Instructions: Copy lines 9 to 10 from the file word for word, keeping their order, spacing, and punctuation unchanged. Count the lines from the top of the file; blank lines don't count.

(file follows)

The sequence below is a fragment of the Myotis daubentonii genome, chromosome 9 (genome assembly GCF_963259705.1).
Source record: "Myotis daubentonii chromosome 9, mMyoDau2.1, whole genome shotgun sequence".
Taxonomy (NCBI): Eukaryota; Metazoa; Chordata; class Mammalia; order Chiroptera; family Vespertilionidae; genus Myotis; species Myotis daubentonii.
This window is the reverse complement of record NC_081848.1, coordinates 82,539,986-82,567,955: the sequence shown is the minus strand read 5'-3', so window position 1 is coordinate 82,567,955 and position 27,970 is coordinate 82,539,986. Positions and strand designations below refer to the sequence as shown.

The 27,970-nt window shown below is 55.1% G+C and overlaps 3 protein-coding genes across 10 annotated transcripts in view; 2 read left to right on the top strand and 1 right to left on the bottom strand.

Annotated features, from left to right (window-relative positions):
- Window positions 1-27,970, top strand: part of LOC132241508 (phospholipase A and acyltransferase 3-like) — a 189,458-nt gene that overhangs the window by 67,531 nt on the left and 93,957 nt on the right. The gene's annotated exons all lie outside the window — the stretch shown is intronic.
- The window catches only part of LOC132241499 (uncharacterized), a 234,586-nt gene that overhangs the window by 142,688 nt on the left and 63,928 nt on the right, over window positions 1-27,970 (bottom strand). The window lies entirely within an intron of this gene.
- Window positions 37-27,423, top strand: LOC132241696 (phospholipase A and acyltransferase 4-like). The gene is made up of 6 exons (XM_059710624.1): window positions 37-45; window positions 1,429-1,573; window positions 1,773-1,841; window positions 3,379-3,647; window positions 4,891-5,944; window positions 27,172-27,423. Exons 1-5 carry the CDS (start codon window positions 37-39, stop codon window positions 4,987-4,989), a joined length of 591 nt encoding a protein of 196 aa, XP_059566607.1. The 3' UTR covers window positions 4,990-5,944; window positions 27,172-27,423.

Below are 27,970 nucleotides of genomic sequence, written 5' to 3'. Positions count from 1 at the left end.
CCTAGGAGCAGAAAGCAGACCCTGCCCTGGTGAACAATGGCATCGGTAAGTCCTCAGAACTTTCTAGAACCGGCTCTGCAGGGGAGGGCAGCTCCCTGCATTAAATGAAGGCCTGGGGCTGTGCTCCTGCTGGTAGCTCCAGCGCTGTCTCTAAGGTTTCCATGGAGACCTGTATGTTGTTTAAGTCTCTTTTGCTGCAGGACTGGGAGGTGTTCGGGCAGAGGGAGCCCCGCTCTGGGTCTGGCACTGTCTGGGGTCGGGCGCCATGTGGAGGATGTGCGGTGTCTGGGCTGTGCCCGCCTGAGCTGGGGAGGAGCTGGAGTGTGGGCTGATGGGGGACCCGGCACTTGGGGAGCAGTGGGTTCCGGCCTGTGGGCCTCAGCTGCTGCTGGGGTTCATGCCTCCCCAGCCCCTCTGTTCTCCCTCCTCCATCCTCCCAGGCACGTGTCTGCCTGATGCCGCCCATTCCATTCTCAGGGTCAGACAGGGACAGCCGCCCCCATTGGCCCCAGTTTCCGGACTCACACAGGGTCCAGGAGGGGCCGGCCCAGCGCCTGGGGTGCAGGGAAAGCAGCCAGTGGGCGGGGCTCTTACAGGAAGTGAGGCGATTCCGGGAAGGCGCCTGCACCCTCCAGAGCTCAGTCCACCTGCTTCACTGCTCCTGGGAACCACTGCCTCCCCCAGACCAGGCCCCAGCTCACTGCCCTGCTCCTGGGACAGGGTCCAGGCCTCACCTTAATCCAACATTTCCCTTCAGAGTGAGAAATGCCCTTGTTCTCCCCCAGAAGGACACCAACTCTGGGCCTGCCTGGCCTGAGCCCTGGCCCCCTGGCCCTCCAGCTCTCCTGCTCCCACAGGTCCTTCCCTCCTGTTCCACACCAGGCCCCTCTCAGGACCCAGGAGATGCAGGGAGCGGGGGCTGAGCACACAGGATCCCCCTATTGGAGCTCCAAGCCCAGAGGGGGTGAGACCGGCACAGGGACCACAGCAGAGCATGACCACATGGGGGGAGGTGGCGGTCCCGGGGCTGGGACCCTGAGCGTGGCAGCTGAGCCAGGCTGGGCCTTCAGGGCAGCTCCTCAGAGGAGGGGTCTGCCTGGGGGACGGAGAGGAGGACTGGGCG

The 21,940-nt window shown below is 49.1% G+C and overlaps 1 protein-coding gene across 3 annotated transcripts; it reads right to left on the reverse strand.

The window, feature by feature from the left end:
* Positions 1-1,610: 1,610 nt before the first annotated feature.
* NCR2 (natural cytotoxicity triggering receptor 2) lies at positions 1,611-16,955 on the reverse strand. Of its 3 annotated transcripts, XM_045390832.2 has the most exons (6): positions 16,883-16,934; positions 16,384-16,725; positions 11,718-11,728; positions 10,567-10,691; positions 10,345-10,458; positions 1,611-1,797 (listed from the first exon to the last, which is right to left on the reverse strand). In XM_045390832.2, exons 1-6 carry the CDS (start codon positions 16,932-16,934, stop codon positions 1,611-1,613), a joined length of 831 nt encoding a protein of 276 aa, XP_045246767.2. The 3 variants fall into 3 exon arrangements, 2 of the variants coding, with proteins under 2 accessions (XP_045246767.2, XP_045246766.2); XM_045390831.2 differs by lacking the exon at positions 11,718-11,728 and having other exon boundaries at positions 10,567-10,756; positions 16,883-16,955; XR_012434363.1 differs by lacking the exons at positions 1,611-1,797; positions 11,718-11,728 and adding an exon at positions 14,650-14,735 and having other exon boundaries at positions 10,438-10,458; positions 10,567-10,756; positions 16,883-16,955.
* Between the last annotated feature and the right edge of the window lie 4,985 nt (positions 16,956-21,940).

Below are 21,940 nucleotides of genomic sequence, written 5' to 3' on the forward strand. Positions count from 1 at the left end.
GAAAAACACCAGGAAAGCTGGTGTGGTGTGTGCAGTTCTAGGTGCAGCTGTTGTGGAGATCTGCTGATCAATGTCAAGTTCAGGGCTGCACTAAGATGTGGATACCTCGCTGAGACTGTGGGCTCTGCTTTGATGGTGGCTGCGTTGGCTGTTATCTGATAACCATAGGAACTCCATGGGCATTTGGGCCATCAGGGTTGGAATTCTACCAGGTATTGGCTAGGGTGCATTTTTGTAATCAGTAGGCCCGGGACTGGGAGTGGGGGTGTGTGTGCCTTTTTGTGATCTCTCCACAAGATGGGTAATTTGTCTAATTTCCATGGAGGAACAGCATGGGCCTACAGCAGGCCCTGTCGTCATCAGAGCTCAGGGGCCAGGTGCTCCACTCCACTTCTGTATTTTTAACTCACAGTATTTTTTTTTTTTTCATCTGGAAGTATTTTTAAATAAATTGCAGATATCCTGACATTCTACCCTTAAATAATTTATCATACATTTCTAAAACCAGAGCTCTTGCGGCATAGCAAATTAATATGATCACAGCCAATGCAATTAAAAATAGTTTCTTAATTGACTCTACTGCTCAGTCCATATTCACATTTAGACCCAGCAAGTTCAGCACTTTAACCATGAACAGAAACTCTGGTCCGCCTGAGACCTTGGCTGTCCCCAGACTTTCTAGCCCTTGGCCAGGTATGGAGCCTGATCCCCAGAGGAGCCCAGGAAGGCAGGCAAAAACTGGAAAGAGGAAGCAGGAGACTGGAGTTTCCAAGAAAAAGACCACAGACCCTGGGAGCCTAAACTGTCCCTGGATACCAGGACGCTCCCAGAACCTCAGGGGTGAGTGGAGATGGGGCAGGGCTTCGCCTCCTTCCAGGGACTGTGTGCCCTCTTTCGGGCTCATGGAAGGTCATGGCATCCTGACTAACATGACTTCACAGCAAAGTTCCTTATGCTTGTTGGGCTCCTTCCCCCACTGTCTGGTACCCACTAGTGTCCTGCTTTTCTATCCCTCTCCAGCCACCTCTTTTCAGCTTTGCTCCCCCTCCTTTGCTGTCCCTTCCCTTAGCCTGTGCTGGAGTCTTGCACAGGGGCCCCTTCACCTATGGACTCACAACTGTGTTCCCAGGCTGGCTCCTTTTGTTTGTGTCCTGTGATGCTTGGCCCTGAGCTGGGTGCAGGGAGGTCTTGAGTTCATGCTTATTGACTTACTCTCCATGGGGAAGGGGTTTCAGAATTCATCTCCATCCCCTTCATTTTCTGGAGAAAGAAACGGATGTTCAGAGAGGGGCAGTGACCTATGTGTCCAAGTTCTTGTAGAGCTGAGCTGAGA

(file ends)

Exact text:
- Window positions 37-27,423, top strand: LOC132241696 (phospholipase A and acyltransferase 4-like). The gene is made up of 6 exons (XM_059710624.1): window positions 37-45; window positions 1,429-1,573; window positions 1,773-1,841; window positions 3,379-3,647; window positions 4,891-5,944; window positions 27,172-27,423. Exons 1-5 carry the CDS (start codon window positions 37-39, stop codon window positions 4,987-4,989), a joined length of 591 nt encoding a protein of 196 aa, XP_059566607.1. The 3' UTR covers window positions 4,990-5,944; window positions 27,172-27,423.

Below are 27,970 nucleotides of genomic sequence, written 5' to 3'. Positions count from 1 at the left end.